by Will Sentell
Capitol news bureau
December 05, 2012
After years of off and on debates, voters in most school districts will decide on Nov. 6 whether to limit local school board members to 12 consecutive years of service.
“I think probably a majority of the school districts will be in favor of term limits,” said state Rep. Stephen Pugh, R-Ponchatoula and sponsor of the 2012 bill that sparked next month’s vote.
Under current rules, local school board members can serve indefinitely.
The only exceptions are Lafayette Parish, which approved a term limit plan in 2006 with 88 percent support, and Jefferson Parish.
The vote represents a local option on the issue.
Under the ballot measure, voters of each school district that approves the change will limit time on local boards to three consecutive, four-year terms.
The limit would take effect with elections after Jan. 1, 2014, which means that even board members who have served for decades could do so for another 12 years if local voters backed the limits.
Districts that reject the measure will allow local board members to continue to serve for an unlimited number of years.
The issue has surfaced several times in recent years during Louisiana’s push to improve public schools.
In 2009 a bid by state Rep. Steve Carter, R-Baton Rouge, to impose term limits without a statewide vote died in a House committee.
In 2010 legislation that would let local voters decide the issue — similar to this year’s plan — passed the House but died in a Senate committee.
Pugh’s plan won final House approval April 4 by a vote of 62-35.
On May 22 the proposal passed the Senate 20-16, the minimum number of “yes” votes needed.
Pugh said submitting the issue to local voters made the difference.
“It has been tried several times in the past and never got through committees,” he said.
“But by leaving it as a local option for each school district, I think that was the (decisive) factor,” Pugh added.
Local school boards set a wide range of financial and other policies for their schools.
However, their authority was curbed in legislation earlier this year, in part because critics contended local board members were meddling in day-to-day school operations.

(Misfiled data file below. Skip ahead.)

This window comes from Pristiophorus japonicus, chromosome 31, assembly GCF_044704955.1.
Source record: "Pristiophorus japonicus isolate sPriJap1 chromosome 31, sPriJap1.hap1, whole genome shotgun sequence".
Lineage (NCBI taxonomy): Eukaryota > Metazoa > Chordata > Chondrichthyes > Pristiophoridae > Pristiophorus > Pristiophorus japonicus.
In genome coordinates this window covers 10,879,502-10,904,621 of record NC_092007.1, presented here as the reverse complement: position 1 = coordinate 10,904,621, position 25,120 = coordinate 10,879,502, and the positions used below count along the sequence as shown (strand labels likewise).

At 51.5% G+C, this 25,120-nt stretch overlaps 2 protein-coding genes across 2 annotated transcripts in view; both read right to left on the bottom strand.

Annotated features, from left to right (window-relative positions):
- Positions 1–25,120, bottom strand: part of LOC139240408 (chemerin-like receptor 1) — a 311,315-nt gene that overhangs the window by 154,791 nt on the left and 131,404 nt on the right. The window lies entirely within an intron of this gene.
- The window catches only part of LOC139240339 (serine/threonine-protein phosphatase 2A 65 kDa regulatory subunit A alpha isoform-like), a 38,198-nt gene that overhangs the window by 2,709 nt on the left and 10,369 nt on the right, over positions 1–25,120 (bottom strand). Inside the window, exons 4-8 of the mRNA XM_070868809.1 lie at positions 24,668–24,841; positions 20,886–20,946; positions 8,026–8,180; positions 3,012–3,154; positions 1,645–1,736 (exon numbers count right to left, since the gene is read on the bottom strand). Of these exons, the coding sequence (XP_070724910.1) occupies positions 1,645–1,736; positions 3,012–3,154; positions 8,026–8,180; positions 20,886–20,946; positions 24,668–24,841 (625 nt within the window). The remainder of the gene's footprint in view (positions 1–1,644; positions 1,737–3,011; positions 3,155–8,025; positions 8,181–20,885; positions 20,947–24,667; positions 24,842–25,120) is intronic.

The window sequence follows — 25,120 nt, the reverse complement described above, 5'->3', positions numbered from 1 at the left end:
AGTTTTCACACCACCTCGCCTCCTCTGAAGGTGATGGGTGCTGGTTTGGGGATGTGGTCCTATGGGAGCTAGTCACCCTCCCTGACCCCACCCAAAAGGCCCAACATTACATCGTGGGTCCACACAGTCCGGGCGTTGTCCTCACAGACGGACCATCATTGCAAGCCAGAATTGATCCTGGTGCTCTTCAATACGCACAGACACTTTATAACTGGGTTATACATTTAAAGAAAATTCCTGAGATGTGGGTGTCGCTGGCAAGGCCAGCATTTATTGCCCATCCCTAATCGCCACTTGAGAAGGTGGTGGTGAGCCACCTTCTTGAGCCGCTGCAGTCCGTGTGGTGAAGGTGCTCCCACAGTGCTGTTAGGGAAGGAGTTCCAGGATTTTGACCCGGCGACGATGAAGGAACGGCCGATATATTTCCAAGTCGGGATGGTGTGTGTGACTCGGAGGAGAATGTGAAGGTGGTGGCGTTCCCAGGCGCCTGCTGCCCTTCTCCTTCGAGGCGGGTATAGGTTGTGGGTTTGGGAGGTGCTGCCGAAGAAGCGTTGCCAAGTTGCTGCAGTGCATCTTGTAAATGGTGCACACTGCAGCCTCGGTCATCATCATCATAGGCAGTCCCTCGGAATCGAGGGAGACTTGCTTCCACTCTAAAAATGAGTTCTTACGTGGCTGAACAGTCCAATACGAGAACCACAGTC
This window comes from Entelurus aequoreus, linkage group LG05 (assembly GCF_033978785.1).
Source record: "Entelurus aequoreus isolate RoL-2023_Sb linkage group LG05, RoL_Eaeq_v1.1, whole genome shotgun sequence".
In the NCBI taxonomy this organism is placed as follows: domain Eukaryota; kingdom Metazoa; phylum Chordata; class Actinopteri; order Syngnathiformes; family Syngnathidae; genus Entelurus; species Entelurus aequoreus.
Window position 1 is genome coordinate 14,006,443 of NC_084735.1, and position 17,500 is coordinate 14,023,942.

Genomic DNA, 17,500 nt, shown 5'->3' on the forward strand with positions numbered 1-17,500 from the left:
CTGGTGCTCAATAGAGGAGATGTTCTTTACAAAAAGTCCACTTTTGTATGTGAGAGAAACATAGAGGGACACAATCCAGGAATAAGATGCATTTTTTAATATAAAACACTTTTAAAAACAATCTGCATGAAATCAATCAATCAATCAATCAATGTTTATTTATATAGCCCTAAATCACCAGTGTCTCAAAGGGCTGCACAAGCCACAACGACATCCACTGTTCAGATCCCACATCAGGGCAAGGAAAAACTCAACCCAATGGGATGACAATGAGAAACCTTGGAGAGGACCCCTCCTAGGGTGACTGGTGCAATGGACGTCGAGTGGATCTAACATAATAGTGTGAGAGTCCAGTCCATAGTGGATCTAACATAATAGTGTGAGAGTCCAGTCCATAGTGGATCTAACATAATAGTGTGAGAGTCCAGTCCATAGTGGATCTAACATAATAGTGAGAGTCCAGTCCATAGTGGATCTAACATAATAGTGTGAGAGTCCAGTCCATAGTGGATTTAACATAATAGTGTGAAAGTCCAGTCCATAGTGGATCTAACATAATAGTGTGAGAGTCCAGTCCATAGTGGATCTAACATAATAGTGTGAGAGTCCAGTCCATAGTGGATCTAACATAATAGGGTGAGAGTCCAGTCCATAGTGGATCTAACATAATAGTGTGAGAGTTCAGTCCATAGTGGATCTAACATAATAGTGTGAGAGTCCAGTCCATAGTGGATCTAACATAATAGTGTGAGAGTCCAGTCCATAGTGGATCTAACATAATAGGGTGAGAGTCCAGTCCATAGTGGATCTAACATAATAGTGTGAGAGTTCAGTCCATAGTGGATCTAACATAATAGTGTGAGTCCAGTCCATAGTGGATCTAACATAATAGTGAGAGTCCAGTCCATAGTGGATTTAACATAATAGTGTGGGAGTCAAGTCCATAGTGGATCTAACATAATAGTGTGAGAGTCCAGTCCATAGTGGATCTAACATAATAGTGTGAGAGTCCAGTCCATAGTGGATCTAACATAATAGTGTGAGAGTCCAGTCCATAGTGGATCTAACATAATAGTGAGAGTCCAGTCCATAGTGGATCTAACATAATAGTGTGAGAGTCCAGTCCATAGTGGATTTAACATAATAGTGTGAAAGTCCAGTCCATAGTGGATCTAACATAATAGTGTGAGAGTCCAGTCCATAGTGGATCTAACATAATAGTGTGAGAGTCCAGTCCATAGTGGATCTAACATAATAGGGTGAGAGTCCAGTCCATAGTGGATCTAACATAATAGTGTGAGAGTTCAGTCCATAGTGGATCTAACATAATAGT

The Louisiana School Boards Association, which has opposed term limits for years, has not taken a formal stance this time, LSBA Executive Director Scott Richard said.
But leaders of the group, which includes 654 members, question the need for any new rules.
“We feel as if term limits are inherently in place already through the formal election process,” Richard said.
He said LSBA officials believe there is value to school board experience and that turnover means a loss of institutional knowledge.
State Rep. Simone Champagne, R-Jeanerette and a co-sponsor of the legislation, said she thinks most school districts will embrace the change.
“I do believe it will pass in a majority of the parishes,” Champagne said.
Brigitte Nieland, vice president for workforce development and research at the Louisiana Association of Business and Industry, said limiting board service to 12 years is hardly a radical idea.
Nieland said term limits will prevent members from becoming “entrenched and comfortable.”
The state has 70 public school districts.
The ballot measure will not be submitted to voters in Lafayette and Jefferson parishes and does not apply to the state-run Recovery School District, which is overseen by the state Board of Elementary and Secondary Education.